In 1888, the English poet, William Ernest Henley, published a poem that has been hailed as a literary monument to human pride, achievement, and perseverance. You’ve probably heard and maybe even studied the acclaimed “Invictus” in your English class. It reads,

Out of the night that covers me,
Black as the Pit from pole to pole,5
I thank whatever gods may be
For my unconquerable soul.

In the fell clutch of circumstance
I have not winced nor cried aloud.
Under the bludgeonings of chance
My head is bloody, but unbowed.

Beyond this place of wrath and tears
Looms but the Horror of the shade,
And yet the menace of the years
Finds, and shall find, me unafraid.

It matters not how strait the gate,
How charged with punishments the scroll,
I am the master of my fate:
I am the captain of my soul.

”Invictus” appeals to our deep-rooted instincts of survival, our high-reaching ideals for what it means to persevere in the midst of hardship, and our pride at achieving the seemingly impossible. The attitude of fierce independence that marks this literary work captures all of our attitudes to some extent. We will be our own person, our own master, and our own decision maker. We clench our fists at any one who dares oppose us. We disregard those people and circumstances in life that would keep us from rising above.

In some senses, this poem is extremely inspiring. Yet when examined in the light of what the human heart truly is, we see that it is dripping with arrogance. The author who, in reality, was a frail human being, attempted to defy whatever higher powers he believed in to stake his claim as his own person. And don’t we all?

Pride permeates all our hearts. It expresses itself in different ways for each of us, but we all are filled with it. Pride invites us to be independent, rebellious, and sure of ourselves. It gives us the right to glory in who we are and what we can accomplish.

We believers know in our heads that the cross is the very crux of the gospel, and that the gospel is what should be motivating our lives. We know Christ should be our authority. We know all this – but it doesn’t automatically take away that pride which is natural to us.

So what becomes of our innate human pride and boasting at the foot of the cross?

If it’s a truth about the gospel, you can count on Paul to have addressed it. He says in Romans 3:27-28,

“Can we boast, then, that we have done anything to be accepted by God? No, because our acquittal is not based on obeying the law. It is based on faith. So we are made right with God through faith and not by obeying the law.”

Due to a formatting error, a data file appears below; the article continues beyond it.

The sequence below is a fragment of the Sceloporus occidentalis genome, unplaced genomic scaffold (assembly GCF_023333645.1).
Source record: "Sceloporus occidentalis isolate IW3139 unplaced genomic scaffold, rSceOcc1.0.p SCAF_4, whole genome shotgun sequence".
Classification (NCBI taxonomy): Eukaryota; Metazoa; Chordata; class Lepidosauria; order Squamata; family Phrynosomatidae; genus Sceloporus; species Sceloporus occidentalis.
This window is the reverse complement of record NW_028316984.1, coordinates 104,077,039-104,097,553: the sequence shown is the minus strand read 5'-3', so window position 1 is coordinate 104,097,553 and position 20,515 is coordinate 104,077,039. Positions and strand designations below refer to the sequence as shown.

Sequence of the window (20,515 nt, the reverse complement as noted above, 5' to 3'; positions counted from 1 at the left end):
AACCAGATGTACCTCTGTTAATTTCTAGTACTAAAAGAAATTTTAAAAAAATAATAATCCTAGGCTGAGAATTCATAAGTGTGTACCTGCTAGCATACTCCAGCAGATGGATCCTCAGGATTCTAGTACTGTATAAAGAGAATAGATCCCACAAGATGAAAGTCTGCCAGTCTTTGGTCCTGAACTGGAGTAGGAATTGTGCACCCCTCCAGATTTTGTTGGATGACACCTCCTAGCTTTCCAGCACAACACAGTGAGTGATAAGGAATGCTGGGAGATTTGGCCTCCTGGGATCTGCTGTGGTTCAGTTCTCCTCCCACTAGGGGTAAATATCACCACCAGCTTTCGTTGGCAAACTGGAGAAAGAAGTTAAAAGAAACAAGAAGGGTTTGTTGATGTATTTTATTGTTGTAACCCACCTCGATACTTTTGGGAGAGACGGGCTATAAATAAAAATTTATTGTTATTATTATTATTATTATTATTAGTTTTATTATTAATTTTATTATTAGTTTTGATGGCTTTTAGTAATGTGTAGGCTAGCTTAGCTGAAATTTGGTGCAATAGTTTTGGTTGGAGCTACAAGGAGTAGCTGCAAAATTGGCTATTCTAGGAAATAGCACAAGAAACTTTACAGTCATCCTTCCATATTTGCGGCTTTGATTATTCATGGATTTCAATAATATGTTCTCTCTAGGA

The gospel is the end of our self-glory, friends. The gospel reminds us that our fate, our salvation, came from the hands of a merciful and just God, not by anything that we can do. No amount of obedience or accomplishment could gain us acceptance in His sight. Pride spits in the very face of what God has given us in Christ. Arrogance pounds its chest and insists on being its own self when what we really need is the identity given us in Christ. The very existence of the gospel of Jesus Christ means pride must die.

Because really, when you think about it, pride is preposterous. Since the Fall of Man we humans having been trying to prove ourselves to God and make ourselves acceptable and good, yet we cannot. Pride keeps us running back to ourselves, trying to find an answer to our problems within our own hearts and minds. In an attempt to be good enough, we keep ourselves from the true good God has offered.

And while pride rising up in our human hearts separates us from all that can be given to us in Christ, here’s another piece of good news from the Good News: The very gospel that reveals our pride is the same that can save us from it.

The life, death, and resurrection of Jesus Christ is God’s statement to the world. It is the great manifesto of His love. He has done something outside of us, outside of our pride, outside of our feeble and failed attempts at being enough. It’s not that God doesn’t value us. No, on the contrary, He values us so much that He would not risk us trying to attempt our own righteousness that he knows we could never obtain. As much as we want to be a part of it, we are not part of the equation when it comes to gaining righteousness. Christ has earned it, has embodied it, and now He offers Himself and his righteousness to us.

The question is, will we accept it? Can we accept that we are not enough, that we are not good, and that He must be those things in our place? Can we trust Him with first our eternal salvation, and next with our every day?

Will you allow your pride to die, so that Christ’s life can be lived out through you?